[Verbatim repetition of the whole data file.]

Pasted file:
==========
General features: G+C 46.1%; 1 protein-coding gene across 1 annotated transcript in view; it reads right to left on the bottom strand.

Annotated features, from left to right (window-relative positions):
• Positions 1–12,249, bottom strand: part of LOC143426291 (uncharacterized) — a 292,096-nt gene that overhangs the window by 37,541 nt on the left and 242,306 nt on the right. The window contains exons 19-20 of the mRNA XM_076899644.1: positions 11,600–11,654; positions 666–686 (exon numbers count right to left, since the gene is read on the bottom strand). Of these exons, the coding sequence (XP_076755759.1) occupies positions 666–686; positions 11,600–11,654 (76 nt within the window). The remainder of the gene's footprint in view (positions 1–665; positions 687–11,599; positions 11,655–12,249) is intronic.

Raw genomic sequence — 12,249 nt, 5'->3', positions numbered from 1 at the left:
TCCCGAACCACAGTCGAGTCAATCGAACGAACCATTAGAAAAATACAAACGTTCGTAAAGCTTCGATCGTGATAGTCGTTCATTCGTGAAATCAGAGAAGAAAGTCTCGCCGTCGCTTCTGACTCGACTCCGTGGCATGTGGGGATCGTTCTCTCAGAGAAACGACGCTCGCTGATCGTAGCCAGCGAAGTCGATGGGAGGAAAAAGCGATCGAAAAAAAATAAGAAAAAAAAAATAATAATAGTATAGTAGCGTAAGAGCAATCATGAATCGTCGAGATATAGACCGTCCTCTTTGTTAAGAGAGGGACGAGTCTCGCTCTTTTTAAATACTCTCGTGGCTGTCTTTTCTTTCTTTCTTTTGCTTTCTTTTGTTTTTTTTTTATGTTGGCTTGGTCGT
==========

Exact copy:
General features: G+C 46.1%; 1 protein-coding gene across 1 annotated transcript in view; it reads right to left on the bottom strand.

Annotated features, from left to right (window-relative positions):
• Positions 1–12,249, bottom strand: part of LOC143426291 (uncharacterized) — a 292,096-nt gene that overhangs the window by 37,541 nt on the left and 242,306 nt on the right. The window contains exons 19-20 of the mRNA XM_076899644.1: positions 11,600–11,654; positions 666–686 (exon numbers count right to left, since the gene is read on the bottom strand). Of these exons, the coding sequence (XP_076755759.1) occupies positions 666–686; positions 11,600–11,654 (76 nt within the window). The remainder of the gene's footprint in view (positions 1–665; positions 687–11,599; positions 11,655–12,249) is intronic.

Raw genomic sequence — 12,249 nt, 5'->3', positions numbered from 1 at the left:
TCCCGAACCACAGTCGAGTCAATCGAACGAACCATTAGAAAAATACAAACGTTCGTAAAGCTTCGATCGTGATAGTCGTTCATTCGTGAAATCAGAGAAGAAAGTCTCGCCGTCGCTTCTGACTCGACTCCGTGGCATGTGGGGATCGTTCTCTCAGAGAAACGACGCTCGCTGATCGTAGCCAGCGAAGTCGATGGGAGGAAAAAGCGATCGAAAAAAAATAAGAAAAAAAAAATAATAATAGTATAGTAGCGTAAGAGCAATCATGAATCGTCGAGATATAGACCGTCCTCTTTGTTAAGAGAGGGACGAGTCTCGCTCTTTTTAAATACTCTCGTGGCTGTCTTTTCTTTCTTTCTTTTGCTTTCTTTTGTTTTTTTTTTATGTTGGCTTGGTCGT